Interbreeding between Early Modern Humans and Neanderthals
Scientists, including researchers from the Max Planck Institute of Evolutionary Anthropology (Leipzig, Germany), have analysed fragments of ancient human jawbone and discovered significant amounts of Neanderthal genetic material in the genome. The jawbone (mandible), comes from a cave complex in south-western Romania, the caves are famous for their mammal fossils and evidence of some of the earliest modern Europeans known. The cave is known as the “Peștera cu Oase”, this translates as the “cave of bones”, reflecting the abundance of prehistoric mammal bones associated with the cave.
Radiocarbon dating estimates that the jawbone is approximately 37,800 years old (37,000 to 42,000 years). The robust jaw and associated cranial material represent the oldest modern human (Homo sapiens) fossils known from Europe.
The Robust Human Jawbone Used in the Genetic Study
Picture Credit: Max Planck Institute for Evolutionary Anthropology/Svante Pääbo
In the genetic analysis, between six to nine percent of this individual’s genome originates from Homo neanderthalensis. Most modern humans (except sub-Saharan humans), have between one and three percent Neanderthal material in their genome. Scientists have suggested that interbreeding took place between these two closely related species between 50,000 and 60,000 years ago, but this new data suggests interbreeding in Europe took place much more recently. The jawbone genetic material has a far greater concentration of Neanderthal genetic material than any other H. sapiens fossils or bones sequenced to date. As significant portions of this individual’s chromosomes are Neanderthal, it suggests that a Neanderthal was one of this person’s most recent ancestors, perhaps a great grandfather or a great grandmother.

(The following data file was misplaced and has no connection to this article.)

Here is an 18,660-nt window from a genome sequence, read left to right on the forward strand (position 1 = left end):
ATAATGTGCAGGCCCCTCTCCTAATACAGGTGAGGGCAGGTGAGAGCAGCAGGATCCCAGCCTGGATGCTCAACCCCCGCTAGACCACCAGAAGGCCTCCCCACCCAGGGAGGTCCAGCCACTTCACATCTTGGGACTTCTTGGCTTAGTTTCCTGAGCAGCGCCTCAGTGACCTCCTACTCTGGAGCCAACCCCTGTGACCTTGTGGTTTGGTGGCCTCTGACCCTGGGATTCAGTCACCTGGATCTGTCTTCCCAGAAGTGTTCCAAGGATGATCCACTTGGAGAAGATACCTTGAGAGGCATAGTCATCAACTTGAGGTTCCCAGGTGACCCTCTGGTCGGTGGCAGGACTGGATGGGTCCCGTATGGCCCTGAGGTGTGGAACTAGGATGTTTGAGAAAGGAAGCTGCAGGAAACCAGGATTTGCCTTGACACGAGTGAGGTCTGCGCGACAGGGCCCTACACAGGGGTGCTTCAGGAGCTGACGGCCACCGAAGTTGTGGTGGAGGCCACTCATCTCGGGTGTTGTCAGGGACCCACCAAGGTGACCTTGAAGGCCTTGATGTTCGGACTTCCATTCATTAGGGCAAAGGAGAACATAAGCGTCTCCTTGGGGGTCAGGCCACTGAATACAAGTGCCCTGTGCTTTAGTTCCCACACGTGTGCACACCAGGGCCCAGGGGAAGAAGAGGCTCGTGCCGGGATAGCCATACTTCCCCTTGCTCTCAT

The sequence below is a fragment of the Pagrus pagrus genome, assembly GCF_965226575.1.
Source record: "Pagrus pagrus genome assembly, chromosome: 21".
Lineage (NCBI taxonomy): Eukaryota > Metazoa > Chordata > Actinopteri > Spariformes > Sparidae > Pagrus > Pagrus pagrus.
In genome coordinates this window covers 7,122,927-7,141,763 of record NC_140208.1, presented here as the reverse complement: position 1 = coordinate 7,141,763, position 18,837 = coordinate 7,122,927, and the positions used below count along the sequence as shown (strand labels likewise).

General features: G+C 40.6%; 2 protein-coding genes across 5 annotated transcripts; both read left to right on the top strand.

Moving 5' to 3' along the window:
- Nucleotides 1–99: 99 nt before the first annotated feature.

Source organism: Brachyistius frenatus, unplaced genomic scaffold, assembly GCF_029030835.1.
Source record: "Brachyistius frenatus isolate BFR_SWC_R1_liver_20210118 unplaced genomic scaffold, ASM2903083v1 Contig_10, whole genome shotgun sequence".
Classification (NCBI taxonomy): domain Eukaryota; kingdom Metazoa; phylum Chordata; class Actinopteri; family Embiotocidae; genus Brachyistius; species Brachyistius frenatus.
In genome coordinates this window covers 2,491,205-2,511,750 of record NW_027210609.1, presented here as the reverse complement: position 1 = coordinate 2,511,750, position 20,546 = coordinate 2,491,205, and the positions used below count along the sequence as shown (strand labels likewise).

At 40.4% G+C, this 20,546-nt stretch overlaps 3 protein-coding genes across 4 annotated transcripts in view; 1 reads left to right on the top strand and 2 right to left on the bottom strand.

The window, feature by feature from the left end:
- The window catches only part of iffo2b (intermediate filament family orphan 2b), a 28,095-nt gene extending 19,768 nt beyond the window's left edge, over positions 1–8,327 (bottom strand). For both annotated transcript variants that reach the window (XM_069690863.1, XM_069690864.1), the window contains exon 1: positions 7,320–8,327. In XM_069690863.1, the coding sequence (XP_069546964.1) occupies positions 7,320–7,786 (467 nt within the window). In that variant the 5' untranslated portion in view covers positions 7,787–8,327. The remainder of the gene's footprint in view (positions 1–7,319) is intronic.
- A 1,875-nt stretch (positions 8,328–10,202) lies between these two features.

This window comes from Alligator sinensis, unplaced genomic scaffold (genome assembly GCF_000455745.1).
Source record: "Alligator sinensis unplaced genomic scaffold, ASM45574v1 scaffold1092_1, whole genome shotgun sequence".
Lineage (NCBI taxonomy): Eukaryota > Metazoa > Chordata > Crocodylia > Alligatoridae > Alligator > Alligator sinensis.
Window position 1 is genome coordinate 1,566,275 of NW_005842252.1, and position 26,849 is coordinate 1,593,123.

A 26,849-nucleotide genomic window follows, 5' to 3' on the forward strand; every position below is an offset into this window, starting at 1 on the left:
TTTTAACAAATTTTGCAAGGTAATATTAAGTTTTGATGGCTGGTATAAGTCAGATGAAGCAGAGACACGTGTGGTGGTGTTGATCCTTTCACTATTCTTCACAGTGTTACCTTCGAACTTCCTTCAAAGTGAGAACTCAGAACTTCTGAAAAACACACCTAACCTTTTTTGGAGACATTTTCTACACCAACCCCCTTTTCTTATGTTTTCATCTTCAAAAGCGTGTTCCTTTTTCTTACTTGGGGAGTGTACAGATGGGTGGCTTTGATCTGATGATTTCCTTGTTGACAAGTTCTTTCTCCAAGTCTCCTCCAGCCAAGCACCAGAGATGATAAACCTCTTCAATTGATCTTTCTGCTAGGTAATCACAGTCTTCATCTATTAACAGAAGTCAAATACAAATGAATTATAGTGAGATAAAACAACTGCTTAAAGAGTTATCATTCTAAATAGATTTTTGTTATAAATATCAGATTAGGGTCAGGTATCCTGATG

For further information on this research: A Neanderthal in the Family?
Link to: Inheritance, Evolution and Variation (Key Stage 4 – Science/Key Stage 4 Evolution)
- The genome as the entire genetic material of an organism
- Evidence for evolution
- Genetic variation in populations of a species
- The process of natural selection leading to evolution
- How the genome and its interaction with the environment can influence the development of the phenotype of an organism
- Developments in biology affecting classification